The authors of the report warn that women, infants, and gay and bisexual men shoulder the brunt of the burden of the STD epidemic. The following are some of the key statistics in this regard that were shared in the press release:
- Women account for nearly half of all chlamydia diagnoses
- Syphilis rates have increased by 18% from 2015 to 2016
- The majority of syphilis cases occur in gay, bisexual, and men who have sex with men (MSM)
- Rates of syphilis in women have increased by 36%
- Rates of syphilis in newborns have increased by 28%
- Over 600 cases of congenital syphilis were reported in 2016, which resulted in over 40 deaths and severe health complications
- Men, mostly MSM, saw the greatest increase in gonorrhea cases (22%) since 2015
- MSM bear the greatest syphilis burden, making up the majority of cases
- Half of MSM diagnosed with syphilis were HIV-positive
Of all of the infections, congenital syphilis, in particular, is preventable through routine screening, identifying the infection in pregnant women early, and thus, providing timely treatment. Therefore, the CDC is working on strengthening the diagnosis and treatment of syphilis in pregnant women and ensuring “prompt treatment of newborns at birth in the 10 states hardest hit by congenital syphilis.”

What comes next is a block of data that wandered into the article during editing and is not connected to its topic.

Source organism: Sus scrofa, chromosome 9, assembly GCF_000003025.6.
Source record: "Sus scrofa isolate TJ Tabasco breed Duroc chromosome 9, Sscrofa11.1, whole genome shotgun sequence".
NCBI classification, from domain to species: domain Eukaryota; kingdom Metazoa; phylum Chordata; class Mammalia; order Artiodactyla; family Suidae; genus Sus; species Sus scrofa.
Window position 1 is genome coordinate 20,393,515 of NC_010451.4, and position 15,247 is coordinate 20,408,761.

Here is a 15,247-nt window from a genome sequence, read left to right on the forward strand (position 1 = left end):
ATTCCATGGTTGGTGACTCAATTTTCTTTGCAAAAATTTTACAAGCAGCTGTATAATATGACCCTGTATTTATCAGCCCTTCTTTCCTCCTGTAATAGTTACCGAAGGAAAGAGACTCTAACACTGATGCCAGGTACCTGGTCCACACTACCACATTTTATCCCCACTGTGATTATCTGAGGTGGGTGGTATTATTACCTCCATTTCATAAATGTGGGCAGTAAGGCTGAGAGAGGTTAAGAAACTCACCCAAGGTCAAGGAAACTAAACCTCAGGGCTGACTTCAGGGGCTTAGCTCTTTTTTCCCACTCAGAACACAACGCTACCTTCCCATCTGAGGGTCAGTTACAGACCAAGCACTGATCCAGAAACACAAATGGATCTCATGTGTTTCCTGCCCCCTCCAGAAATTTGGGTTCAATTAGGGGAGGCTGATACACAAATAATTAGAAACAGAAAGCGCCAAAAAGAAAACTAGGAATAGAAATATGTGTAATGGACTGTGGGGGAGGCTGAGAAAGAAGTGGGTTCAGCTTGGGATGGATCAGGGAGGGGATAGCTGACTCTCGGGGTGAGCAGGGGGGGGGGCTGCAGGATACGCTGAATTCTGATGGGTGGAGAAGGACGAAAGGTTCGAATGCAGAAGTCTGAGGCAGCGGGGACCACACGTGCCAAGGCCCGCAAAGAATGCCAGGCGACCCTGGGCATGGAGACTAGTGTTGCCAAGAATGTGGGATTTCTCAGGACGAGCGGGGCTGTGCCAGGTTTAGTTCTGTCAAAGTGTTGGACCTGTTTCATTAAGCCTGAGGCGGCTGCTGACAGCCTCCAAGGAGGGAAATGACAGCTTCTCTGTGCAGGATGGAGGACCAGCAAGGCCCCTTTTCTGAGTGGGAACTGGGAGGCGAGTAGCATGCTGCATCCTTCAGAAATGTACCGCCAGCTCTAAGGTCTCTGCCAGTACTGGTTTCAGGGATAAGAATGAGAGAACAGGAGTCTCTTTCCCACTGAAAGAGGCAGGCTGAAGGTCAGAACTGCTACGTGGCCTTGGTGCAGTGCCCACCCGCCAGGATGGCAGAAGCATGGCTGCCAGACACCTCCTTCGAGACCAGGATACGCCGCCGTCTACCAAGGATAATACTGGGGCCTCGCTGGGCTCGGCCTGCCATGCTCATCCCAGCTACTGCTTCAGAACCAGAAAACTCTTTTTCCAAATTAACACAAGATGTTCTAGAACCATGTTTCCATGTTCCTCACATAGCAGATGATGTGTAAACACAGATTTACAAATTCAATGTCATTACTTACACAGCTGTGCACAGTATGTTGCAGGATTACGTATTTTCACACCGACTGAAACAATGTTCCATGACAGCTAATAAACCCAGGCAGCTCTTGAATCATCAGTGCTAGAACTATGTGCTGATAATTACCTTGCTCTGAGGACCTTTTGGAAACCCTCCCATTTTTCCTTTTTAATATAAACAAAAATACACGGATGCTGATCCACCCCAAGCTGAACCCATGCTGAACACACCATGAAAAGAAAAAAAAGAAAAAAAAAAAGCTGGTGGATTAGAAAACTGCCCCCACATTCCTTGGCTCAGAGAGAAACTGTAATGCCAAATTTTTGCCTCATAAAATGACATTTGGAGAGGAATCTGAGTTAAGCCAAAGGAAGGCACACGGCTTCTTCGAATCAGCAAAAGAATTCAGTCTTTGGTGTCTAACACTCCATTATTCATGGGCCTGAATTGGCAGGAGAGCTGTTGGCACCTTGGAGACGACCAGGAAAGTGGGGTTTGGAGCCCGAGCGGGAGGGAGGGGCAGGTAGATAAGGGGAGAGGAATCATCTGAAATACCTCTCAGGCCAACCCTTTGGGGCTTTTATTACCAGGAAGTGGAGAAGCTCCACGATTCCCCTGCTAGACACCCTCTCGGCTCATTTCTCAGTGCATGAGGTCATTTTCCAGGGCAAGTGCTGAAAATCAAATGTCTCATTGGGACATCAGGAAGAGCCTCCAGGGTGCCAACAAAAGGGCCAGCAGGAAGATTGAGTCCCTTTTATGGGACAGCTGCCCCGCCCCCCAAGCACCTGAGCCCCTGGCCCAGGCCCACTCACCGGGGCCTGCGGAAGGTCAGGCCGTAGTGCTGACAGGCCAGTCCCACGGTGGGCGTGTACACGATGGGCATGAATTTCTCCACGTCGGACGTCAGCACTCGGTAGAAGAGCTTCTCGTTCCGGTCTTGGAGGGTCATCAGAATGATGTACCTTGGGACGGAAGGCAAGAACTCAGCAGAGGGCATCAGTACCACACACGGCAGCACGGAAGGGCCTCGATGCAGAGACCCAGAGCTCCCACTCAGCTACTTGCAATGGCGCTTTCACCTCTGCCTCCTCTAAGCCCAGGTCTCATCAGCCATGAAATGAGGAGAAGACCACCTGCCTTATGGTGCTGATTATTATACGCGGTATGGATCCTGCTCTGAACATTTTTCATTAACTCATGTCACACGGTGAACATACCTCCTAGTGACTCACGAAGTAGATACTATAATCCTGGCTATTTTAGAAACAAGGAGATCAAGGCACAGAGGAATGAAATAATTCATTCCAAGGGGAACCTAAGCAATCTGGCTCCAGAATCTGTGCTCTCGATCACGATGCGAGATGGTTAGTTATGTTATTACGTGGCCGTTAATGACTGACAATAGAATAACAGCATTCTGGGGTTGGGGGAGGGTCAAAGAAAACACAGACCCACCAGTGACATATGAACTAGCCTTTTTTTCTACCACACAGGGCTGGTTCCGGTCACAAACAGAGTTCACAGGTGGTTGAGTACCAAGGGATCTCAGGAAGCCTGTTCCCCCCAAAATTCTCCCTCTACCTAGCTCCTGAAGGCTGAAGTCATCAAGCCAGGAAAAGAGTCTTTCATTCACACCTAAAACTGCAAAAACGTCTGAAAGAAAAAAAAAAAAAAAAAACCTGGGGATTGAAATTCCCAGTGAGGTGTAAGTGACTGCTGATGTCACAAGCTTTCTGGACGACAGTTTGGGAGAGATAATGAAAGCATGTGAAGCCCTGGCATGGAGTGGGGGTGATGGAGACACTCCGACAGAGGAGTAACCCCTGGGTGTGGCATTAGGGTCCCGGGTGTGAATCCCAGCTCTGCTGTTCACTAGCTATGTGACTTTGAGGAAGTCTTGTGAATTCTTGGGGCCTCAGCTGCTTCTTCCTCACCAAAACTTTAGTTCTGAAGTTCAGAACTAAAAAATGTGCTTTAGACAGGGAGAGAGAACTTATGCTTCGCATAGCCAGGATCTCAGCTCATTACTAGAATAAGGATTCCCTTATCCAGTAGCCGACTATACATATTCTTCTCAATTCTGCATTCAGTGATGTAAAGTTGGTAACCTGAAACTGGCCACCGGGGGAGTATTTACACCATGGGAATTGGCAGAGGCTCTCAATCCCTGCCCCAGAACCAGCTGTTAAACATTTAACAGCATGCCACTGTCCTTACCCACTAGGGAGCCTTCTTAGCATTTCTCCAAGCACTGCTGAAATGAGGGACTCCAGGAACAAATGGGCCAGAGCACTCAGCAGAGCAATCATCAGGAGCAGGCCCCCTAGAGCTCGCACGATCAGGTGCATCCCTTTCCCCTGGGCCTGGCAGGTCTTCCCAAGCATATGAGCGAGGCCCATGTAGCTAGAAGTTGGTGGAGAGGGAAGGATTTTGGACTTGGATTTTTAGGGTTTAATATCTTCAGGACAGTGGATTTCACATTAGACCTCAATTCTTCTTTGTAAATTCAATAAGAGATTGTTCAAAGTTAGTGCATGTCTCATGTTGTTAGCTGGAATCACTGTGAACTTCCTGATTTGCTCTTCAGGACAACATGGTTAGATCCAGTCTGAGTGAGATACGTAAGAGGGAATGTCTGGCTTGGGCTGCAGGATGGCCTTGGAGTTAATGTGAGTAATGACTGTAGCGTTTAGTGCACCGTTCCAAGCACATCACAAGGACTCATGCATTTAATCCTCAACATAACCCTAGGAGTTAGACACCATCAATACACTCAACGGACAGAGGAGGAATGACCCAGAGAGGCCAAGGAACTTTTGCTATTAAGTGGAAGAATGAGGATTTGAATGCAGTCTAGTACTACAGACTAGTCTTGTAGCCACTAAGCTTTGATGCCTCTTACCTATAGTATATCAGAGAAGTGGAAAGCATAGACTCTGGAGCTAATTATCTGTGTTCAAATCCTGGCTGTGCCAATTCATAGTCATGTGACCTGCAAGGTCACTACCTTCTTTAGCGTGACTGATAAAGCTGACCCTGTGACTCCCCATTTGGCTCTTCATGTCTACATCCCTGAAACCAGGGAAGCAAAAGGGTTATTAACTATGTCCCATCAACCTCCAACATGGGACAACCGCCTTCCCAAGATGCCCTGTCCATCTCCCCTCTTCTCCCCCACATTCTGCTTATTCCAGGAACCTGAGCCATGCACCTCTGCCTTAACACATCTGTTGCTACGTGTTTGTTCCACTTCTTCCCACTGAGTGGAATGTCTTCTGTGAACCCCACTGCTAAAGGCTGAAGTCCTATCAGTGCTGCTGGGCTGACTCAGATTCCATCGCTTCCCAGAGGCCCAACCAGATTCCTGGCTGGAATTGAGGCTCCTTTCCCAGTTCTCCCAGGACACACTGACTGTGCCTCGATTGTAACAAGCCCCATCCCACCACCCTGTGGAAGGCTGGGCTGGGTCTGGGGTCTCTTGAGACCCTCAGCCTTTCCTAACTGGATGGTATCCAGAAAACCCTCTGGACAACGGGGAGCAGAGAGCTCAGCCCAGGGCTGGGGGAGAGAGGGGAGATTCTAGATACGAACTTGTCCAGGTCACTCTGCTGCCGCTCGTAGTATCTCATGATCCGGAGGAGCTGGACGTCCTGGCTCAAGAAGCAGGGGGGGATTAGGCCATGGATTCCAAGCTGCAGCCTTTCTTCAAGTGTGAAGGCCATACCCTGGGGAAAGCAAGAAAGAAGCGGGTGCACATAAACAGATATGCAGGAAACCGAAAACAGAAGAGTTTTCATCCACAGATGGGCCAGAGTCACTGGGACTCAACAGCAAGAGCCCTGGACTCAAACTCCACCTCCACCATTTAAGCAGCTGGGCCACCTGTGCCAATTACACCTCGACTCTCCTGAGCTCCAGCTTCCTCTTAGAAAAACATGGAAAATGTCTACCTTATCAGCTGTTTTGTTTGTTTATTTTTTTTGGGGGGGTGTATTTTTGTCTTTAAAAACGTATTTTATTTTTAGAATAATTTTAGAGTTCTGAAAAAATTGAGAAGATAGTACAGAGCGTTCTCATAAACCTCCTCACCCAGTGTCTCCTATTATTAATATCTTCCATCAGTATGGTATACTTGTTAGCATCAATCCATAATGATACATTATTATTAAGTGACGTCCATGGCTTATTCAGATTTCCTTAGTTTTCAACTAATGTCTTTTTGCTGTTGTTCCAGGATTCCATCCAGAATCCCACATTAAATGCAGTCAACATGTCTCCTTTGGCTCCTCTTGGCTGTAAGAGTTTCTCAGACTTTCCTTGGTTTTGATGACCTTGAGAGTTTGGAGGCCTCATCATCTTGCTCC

Perhaps most alarming is the growing number of gonorrhea cases because Neisseria gonorrhoeae
have become increasingly resistant
to available antibiotics used to treat the gonorrhea infection. To address this, the CDC is working closely with state and local health departments to help provide rapid testing for resistant-gonorrhea so that health officials can provide their patients with quick—and hopefully, effective—treatment.
Taking into consideration that half of MSM who are diagnosed with syphilis also were infected with HIV, the CDC is working with state health departments and clinics to integrate STD and HIV prevention services with other care services.
According to the press release, the CDC is asking that:
- All state and local health departments channel their efforts into “STD investigation and clinical service infrastructure for rapid detection and treatment for people living in areas hardest hit by the STD epidemic.”
- Health care providers ensure that “STD screening and timely treatment [is] a standard part of medical care, especially for pregnant women and MSM,” in addition to “seamlessly” integrating STD prevention into care for those with HIV.
- Everyone should promote awareness of these diseases by engaging in an “open discussion; everyone should receive regular STD testing; everyone should be cognizant of STD risks and ways to reduce them.
The only way to quell the STD epidemic is for everyone to come together—health departments, providers, and patients alike.
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